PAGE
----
CRA Administrative Positions on the Application of the Import Rules for Financial Institutions to Reinsurance Contracts

From: Canada Revenue Agency

GST/HST Notices - Notice 287
January 2015

Technical Information Bulletin B-095, The Self-Assessment Provisions of Section 218.01 and Subsection 218.1(1.2) for Financial Institutions (Import Rules) provides general information on the interpretation and application of the import rules to cross-border transactions and should be read in conjunction with this notice.

The purpose of this notice is to provide the Canada Revenue Agency’s (CRA) administrative positions which are based on Finance Canada’s (Finance) clarification of the policy intent with respect to the application of the import rules to reinsurance premiums paid by insurers that are qualifying taxpayers under the import rules to non-resident reinsurers with whom they are not dealing at arm’s length. Finance has indicated that the policy clarification applies to primary insurers and their reinsurers as well as to reinsurers and their retrocessionaires and is retroactive to the date of introduction of the import rules in 2005. However, the CRA cannot pay any rebate claims in respect of these matters based on the current legislation.

All references in this notice are to the Excise Tax Act unless otherwise indicated. Further, all references to an insurer are with respect to an insurer that is a qualifying taxpayer pursuant to subsection 217.1(1), and all references to a reinsurer are with respect to a non-resident reinsurer with whom the insurer does not deal at arm’s length.

All references to tax are to the GST/HST, and all references to the import rules are to the self-assessment provisions of section 218.01 and subsection 218.1(1.2) for financial institutions.

Generally, under the import rules, a financial institution is required to self-assess tax in respect of certain cross-border transactions. For example a qualifying taxpayer is required to self-assess tax on the non-financial (“loading”) part of the consideration for an imported financial service where the parties are not dealing at arm’s length. Loading is defined as that part of the consideration for a financial service that is attributable to administrative expenses, profit and error margins, employee compensation, and other similar amounts. As a result, where a reinsurance premium is paid by an insurer that is a qualifying taxpayer to a non-resident reinsurer in a non-arm’s length transaction, a portion of the reinsurance premium may be subject to tax by self-assessment.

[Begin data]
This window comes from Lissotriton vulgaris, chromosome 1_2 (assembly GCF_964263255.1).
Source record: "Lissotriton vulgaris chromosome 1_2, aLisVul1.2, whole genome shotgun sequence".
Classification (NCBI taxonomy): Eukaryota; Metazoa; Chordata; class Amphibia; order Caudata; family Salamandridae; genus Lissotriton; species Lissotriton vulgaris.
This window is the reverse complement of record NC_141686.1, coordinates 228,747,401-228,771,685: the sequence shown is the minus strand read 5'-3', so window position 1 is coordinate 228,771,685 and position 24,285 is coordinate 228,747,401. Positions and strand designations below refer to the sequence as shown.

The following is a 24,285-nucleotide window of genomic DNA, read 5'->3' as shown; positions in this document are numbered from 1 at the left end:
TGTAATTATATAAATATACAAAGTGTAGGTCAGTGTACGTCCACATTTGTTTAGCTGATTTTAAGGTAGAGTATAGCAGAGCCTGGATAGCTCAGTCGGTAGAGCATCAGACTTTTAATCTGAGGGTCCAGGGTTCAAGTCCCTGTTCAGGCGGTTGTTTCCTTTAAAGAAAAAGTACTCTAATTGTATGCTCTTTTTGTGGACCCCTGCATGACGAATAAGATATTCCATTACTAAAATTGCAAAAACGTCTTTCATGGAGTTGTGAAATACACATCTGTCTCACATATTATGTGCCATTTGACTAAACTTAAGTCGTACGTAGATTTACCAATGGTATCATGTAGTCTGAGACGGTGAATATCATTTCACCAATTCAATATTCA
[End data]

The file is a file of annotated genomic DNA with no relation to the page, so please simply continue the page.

Finance policy intent regarding administrative expenses

It is the policy intent of the import rules that financial institutions be required to self-assess tax on the portion of a related-party supply of a financial service that is largely administrative in nature subject to the Finance policy intent concerning service level agreements that meet the criteria described below.

CRA administrative position

Subject to the position concerning service level agreements that meet the criteria described below, the amount representing that part of the reinsurance premium that may reasonably be allocated to administrative expenses, i.e., loading, including any error or profit margin specific to those expenses, is subject to tax under the import rules.

Finance policy intent regarding the margin for risk transfer

It is not the policy intent of the import rules that financial institutions be required to self-assess tax on the portion of a related-party supply of a financial service that is clearly and fundamentally financial in nature.

In the case of the amount that the insurance industry refers to as the “margin for risk transfer” portion of the reinsurance premium, the industry has stated that this amount exclusively represents the compensation paid by the primary insurer to the reinsurer over and above the “best estimate of losses” to reflect the transfer of risk to the reinsurer for potential future insurance claims under the insurance/reinsurance policy/contract, and that some or all of this amount could become profit of the reinsurer. If the margin for risk transfer is as described by the insurance industry, it is not intended to be taxed as part of “loading”.

CRA administrative position

The amount in the reinsurance premium described above as the margin for risk transfer is not considered to be included in loading as defined in section 217. As a result, the amount is not excluded from paragraph (k) of the definition of permitted deduction in section 217 and is not subject to tax.

Finance policy intent regarding ceding commissions and expense allowances